OPINION | Can someone say for sure who is looking out for SA artists vele?

Accountability seems to be a myth in SA entertainment industry

25 September 2020 - 08:00
Actress Florence Masebe is one of many artists to demand accountability from the government.
Actress Florence Masebe is one of many artists to demand accountability from the government.
Image: Instagram

South Africa, as a country, generally has an accountability deficit and the entertainment industry seems to have the worst case. No one is looking out for the artists in this country.

This past week's entertainment headlines kept taking me right back to that statement.

The lack of accountability is one of the biggest problems in the local entertainment industry and that, I believe, is the root of most issues.

After reading through Kanye's “masters” Twitter thread, I was reminded of the late rapper ProKid's funeral, back in 2019. That for me, was a the first time I really started to learn about an artist and their masters.

Did anyone ever hold record labels accountable since we all got enraged by the injustice of record labels owning most of the artists' work? The answer is no.

Instead, because no one holds these stables accountable to their artists, things have got worse. Artists are desperate for help and record labels continue to take advantage of their worth with ridiculously unfair contracts.

I read just the other day that Kwaito veteran and 999 record label owner Arthur Mafokate is taking singer Cici to court because he wants a big chunk of Cici's wealth. Yeah, Sunday World reported that Arthur is apparently taking Cici to court because his record label is apparently entitled to a 10% override fee on all sponsorships and or endorsements Cici would sign, as well as, live performance fees that she would receive.

He added that in the event that she enters into a joint venture with a third party, his record label would get 18% of the net revenue received by the agent. Plus his stable is apparently entitled to 6% override for all publishing rights in perpetuity for all the four albums she would record in the future and 12% override royalty for her gigs or for the songs she produces or composes.

This is just a recent example, but can you imagine? This, in the words of Pearl Thusi is “hectic”.

I mean, if Kanye — an actual billionaire — is struggling to fully own his work, imagine the likes of local artists like Cici or the late Brown Dash's family?

Perhaps the real issue is the fact that the rot (read the lack of accountability) seems to originate right at the top, with the government.

The way this accountability deficit industry is set up, unless the EFF step in, Cici has to fight for herself because there is no law or policy that helps to protect her against such “exploitation”.

Perhaps the real issue is the fact that the rot (read the lack of accountability) seems to originate right at the top, with the government.

I have to mention the arts and culture minister Nathi Mthethwa as an example, because he and his department are a great case study. However, naming the current minister doesn't mean all the previous portfolio holders are absolved from their lack of accountability or at all exonerated in the court of public opinion.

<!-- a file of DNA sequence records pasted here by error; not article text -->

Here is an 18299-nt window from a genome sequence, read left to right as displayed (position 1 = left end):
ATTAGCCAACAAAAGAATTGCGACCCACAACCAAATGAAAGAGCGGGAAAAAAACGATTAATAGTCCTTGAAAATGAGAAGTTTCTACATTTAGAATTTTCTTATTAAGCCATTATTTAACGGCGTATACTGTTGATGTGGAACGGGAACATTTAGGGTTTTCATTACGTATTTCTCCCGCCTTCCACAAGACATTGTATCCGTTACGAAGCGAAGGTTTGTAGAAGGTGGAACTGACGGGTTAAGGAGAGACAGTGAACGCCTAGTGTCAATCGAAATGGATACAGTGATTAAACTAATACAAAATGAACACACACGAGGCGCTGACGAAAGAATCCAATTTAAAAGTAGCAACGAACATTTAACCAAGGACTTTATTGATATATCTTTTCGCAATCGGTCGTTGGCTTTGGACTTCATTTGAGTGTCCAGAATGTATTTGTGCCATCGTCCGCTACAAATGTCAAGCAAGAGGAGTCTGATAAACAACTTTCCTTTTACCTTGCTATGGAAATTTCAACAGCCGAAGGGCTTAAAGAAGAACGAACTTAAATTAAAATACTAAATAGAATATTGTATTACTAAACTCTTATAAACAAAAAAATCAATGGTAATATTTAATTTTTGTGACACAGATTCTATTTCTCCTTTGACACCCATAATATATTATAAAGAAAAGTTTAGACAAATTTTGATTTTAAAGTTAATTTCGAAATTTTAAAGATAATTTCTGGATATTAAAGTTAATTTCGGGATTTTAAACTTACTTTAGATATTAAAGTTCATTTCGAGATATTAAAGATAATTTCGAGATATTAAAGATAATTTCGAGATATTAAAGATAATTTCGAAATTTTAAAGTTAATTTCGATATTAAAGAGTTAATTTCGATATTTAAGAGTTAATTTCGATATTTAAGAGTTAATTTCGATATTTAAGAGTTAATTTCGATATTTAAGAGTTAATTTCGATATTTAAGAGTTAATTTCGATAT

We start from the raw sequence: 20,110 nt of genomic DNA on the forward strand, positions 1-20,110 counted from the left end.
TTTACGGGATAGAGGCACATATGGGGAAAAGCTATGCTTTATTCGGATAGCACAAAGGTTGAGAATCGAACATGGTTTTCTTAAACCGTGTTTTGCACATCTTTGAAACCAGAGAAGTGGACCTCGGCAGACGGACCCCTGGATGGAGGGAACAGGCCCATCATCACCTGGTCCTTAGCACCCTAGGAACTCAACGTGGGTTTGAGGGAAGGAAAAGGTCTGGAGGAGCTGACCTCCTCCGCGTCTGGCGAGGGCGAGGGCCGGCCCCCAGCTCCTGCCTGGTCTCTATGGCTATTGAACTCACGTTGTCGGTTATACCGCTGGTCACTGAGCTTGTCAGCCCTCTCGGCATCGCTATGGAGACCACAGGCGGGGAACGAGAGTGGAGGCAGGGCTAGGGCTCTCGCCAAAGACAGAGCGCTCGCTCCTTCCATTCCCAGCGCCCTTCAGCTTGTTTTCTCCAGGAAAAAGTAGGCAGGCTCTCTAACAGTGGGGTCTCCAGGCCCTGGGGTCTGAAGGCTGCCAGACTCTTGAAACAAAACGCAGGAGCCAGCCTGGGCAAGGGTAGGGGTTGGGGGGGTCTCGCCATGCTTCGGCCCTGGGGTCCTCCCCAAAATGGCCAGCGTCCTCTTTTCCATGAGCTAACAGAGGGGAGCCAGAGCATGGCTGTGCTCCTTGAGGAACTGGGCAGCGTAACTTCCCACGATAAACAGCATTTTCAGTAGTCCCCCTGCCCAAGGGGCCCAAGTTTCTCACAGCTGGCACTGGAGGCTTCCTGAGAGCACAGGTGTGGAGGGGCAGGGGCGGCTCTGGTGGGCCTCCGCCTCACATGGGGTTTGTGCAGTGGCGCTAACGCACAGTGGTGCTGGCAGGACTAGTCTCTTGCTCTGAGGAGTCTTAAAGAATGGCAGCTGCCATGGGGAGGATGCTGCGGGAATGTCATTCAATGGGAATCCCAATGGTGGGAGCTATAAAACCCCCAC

They all contributed to the current situation. To date, none of them can account for why artists are still starving, or why are they still dying broke, or why, a thousand years later, the department is still not looking out for the artist.

I'll give a few examples of the few times this past few months were the minister's department astonishing lack of accountability was exposed.

South African artists have asked, begged, yelled and damn near threatened the minister and his department so many times over the past few months that it became cringeworthy to watch. Painful, because most are still yet to get any relief.

Artists have been breathing through the wound since the beginning of the Covid-19 imposed lockdown and while some have received help from the government, others like actress Rami Chuene, Nokuthula Mavuso and many others had to take their grievances to the TL when they were met with nothing but silence on other platforms.

Others such as Thandiswa Mazwai and Bonang Matheba were lucky to be engaged by the minister but many others were blue ticked. The behind-the-scenes creatives have resorted to keeping quiet and just trying to make ends meet because what else can they do when the powers that be won't be accountable to them or their livelihoods?

A lot of other things happened too, including royalty disputes, sexual harassment cases and unfair working conditions. The artist fought for themselves, but there was no government ensuring that the perpetrators are held accountable for their role in each of these situations.

Remember when Mmabatho Montsho penned the whole thread about the minister being happy to celebrate accolades but being nowhere to be found when things are tough for artists?

It almost seems like a waste of time to expect Mthethwa to take full responsibility for all the industry moemishes, because where on God's green earth is the progress with the the Performers' Protection Amendment Bill

It's an issue of two steps forward, 10 steps back. That means someone somewhere in the process is avoiding accountability like the plague.

Things always just vanish into thin air. There is hardly ever an issue that ends with a sensible conclusion in this industry. And even when it seems a matter is concluded on paper, the execution somehow always fails or falls short.

It's a vicious, never-ending cycle. I can't help but think that maybe the whole industry needs to be demolished and start afresh.

The question is: is there going to be anyone to be held accountable for that change?


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